It's not all her fault.  Earlier this summer when we where hanging out with captain Dan, he said "you know, you should probably replace those dock lines"  We admitted that we could use some new ones, "but why do we need new ones, we don't stay at marinas and unless we are in a hurricane, we think we'll pass"  Was that the kiss of death or what?  I'm sure Dan is saying "I told you so....."  Dan, you'll be happy to know that we have 4 new dock lines (2x40 feet and 2x50 feet)!

All joking aside, hurricane Sandy is on her way.  There is no more guessing and no more hoping she will veer east and head out to sea.  We don't know exactly where she will hit but it will impact us where ever she does.  The reports say she is 600 miles wide.  We have access to some of the best marine weather out there provided by Chris Parker and the Marine Weather Center.  We get updates twice a day and can make decisions based on that.

This is a picture from the passage weather website we use for wind speed and direction.  Keep in mind that this is wind speed in knots (1.15 times mph) on the water.  This is the forecast for Sunday night.

We moved the boat to a wide slip (one we can spider web into), on a floating dock at the Bluewater Yachting Center in Hampton VA.  It is a new facility and in good repair, so it should hold up to the wind and storm surge.  We will rise along with the surge in tandem with the dock - that's how a floating dock is designed.  The pilings are not terribly tall, so hopefully the storm surge will not be huge.

We have battened down the hatches, removed the jib sail, lashed the main sail, removed the dodger, enclosure and cockpit cushions.  Essentially we have removed or lashed down anything and everything that could blow away or chafe.

We consulted with our insurance company to find out what their expectations and/or requirements were.

Craig's mom and stepdad have been with us this week and they have worked harder than I think they bargained for.  They came down for a vacation and spend time with us.  That plan was thrown out the window nearly as soon as they got here.  They have worked hard on the boat or looking after the girls so we can work.  We couldn't have done it without them (or their car!).  A huge thank you from the bottom of our hearts.

We are ready for whatever Sandy brings, to the best of our abilities.  It is a scary thought that our boat could be damaged and we have come so far!   Let's hope for the best.  We'll update you as soon as we can.

Wednesday, October 24

Washington DC

Another fun filled week of sightseeing and good friends.  As we rounded the last curve of the Potomac River we caught site of the Washington Memorial and the Nations Capitol off in the distance.  We motored past Fort Washington and then under the Woodrow Wilson Memorial Bridge.  The sun was bright and the air was crisp.  We pulled into the Capital Yacht Club, topped off our water tank and hosed her down before dropping the hook in the anchorage.  The CYC could not have been friendlier, giving us a tour of their facilities that included free showers, 5 washers and dryers and a bar!  DC and all the sights were conveniently located within a half a mile from where we were parked.  Awesome!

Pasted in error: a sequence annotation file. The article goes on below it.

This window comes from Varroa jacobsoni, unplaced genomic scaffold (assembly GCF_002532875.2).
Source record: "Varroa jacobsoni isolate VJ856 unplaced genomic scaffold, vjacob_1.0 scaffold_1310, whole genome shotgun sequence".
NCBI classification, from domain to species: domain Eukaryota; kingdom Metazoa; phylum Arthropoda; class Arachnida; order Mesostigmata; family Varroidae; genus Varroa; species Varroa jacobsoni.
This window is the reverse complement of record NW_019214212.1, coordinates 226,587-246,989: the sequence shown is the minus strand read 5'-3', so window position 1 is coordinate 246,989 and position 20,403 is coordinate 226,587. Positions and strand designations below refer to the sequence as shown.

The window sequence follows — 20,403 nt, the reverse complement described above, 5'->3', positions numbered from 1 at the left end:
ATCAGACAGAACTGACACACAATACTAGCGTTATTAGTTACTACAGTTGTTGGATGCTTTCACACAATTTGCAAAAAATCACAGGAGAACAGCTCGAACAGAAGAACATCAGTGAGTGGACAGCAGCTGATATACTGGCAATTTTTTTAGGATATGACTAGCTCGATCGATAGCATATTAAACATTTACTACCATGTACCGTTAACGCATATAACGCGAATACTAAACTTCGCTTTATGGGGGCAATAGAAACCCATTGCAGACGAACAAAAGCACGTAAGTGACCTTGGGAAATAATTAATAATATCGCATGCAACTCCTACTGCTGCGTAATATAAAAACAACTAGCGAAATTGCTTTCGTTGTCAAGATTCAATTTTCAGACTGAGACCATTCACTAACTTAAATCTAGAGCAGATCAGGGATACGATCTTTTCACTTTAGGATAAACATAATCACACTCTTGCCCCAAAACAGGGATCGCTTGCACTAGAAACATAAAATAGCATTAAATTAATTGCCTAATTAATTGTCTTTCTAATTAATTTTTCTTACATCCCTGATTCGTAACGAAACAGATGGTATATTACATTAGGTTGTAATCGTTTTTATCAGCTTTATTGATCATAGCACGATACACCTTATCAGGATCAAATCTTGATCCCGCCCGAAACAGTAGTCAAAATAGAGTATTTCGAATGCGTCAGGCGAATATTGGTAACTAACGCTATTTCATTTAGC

The following day we were greeted by our friends, the Ryan's, from Nashville.  Pat and Susan have twin girls, Ava and Ingrid, that are only a couple of months younger than Kate.  Pat and Craig were roommates during undergrad.  We had soooo much fun playing in DC and spending quality time with the Ryan's.

Ingrid, Kate, Ava

Walking to our first museum

Looking in one direction down the mall toward the Capitol

Looking the other direction toward the Washington Monument.  We were a bit disappointed with the shabby state of the grass on the mall.  It was not as green and lush as we anticipated!  

Museum of Natural History

The White House.  It seems everyone received the memo to wear pink!

A view of the back yard without the bars

The front yard

Pat, Ava, Ingrid and Susan

Eatin' dinner on the boat

The Jefferson Memorial

The Washington Monument

The Capitol - view from the top of the Old Post Office building tower

"The Spy Trio" (visited the International Spy Museum)

A nighttime view

Having fun on the carousel

The Lincoln Memorial beyond the Reflecting Pool and the WWII Memorial in the fore front

WWII Memorial - Seattle, Washington is where all 3 were born

Craig's home state of Michigan.  Each state had 2 wreaths, one on each side for contributing to the war effort.  One wreath was made of wheat and the other bay leaves.

Abraham Lincoln sits 19 feet tall and 29 feet if he were to stand (as if that would happen).  

Attentively listening on our free DC on Foot tour

The Vietnam War Memorial

The Korean War Memorial - the 19 soldiers in this field are reflected in the black granite wall (next picture) to make a total of 38 soldiers that represent the 38 months they were at war.

The black granite wall with sand blasted images of soldiers and people impacted by the war.

Pat reading Lincoln's inaugural speech engraved on the wall of the Lincoln Memorial

Ok, folks, blogspot has informed me that I have reached the max for pictures.  I have used up my free 1 GB of space.  Now I have to choose between paying for more space or switching to some other format.  I am thinking about converting our bloodspot to an actual web page.  Please stay tuned for an update and more pictures of Washington DC......